Mitsubishi Shogun Sport Commercial (2018 – 2021) Review

Mitsubishi Shogun Sport Commercial (2018 – 2021) At A Glance


+Brilliant off-road, better to drive than its pick-up rivals on-road, 3.1 tonne towing capacity.

-Not as good as a Toyota Land Cruiser Commercial, 605kg maximum payload, expensive to buy and run.

Easy to drive, practical and powered by a brilliant four-wheel drive system, the Shogun Sport Commercial should be the ultimate 4x4 van. Sadly Mitsubishi’s rugged appeal is dented by its high price, huge running costs and 605kg payload capacity. 

The Shogun Sport Commercial is based on the mechanical underpinnings of the L200 pick-up and geared for heavy duty off-road work, with 218mm of ground clearance and a water wading depth of 700mm. All versions use Mitsubishi’s tried and tested Super Select II all-wheel drive system that allows the driver to switch from rear-wheel to four-wheel drive on the move.  

This SUV-based van gets everything you need to tackle rural or wintery conditions, with dedicated off-road driving modes, low-range gears and a central locking differential that will plough through heavy mud, sand and snow. 

The 2.4-litre turbodiesel - lifted from the Series 5 L200 - is linked to a smooth shifting eight-speed automatic. The four-cylinder diesel produce 180PS and is packed with torque, which means there is no shortage of low-gear pull for climbing steep hills or tackling loose and slippery surfaces. The 3100kg towing weight will also allow the Shogun to breeze along when hooked up to a horsebox or heavy trailer.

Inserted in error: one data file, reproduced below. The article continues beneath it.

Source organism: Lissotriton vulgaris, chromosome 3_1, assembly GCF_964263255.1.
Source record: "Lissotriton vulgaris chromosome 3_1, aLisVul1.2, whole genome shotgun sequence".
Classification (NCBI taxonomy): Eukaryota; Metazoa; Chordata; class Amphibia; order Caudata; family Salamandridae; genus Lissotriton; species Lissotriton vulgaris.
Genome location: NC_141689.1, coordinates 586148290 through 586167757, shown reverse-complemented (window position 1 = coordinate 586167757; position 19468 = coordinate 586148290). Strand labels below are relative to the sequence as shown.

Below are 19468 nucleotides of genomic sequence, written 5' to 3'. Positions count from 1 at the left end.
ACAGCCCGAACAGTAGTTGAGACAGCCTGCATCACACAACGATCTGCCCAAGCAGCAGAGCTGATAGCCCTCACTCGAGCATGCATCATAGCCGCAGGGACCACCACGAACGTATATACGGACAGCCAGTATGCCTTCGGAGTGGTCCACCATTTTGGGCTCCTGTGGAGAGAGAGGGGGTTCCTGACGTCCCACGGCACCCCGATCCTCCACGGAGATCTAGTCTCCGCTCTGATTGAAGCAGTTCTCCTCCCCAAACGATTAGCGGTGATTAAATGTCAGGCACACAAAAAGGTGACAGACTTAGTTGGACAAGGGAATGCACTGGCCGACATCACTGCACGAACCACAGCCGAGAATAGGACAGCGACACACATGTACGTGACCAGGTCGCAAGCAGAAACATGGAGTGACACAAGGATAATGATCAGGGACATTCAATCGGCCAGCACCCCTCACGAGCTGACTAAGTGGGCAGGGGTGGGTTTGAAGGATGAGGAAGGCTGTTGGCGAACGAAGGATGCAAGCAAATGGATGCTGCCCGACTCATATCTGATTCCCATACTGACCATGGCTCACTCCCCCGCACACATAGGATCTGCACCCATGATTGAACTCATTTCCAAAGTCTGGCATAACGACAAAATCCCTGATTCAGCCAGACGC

The load area is practical enough, at 1920mm long, 1000mm wide between the rear wheel arches and 1040mm high. But the boot opening is narrow and the 605kg payload is poor, even by car-derived van standards. The Toyota Land Cruiser Utility Commercial, for example, will carry up to 756kg.

Running costs are significantly higher than the Toyota: the Shogun Sport Commercial returns an official 32.8mpg, which even by pick-up standards is poor. That said, spec levels are high with all models getting touchscreen infotainment, LED headlights, a rear view camera and parking sensors. The conversion includes a six-inch bulkhead and a completely flat floor with bonded carpet.

As a rugged 4x4 van, the Mitsubishi Shogun Sport Commercial covers the basics, but falters against its key Toyota rival. The Land Cruiser is cheaper to run, better to drive and equally good off road. Factor in Toyota's comprehensive five-year/100,000 mile warranty and it's difficult to see how the Shogun can compete with Mitsubishi's five-year/62,500 mile cover.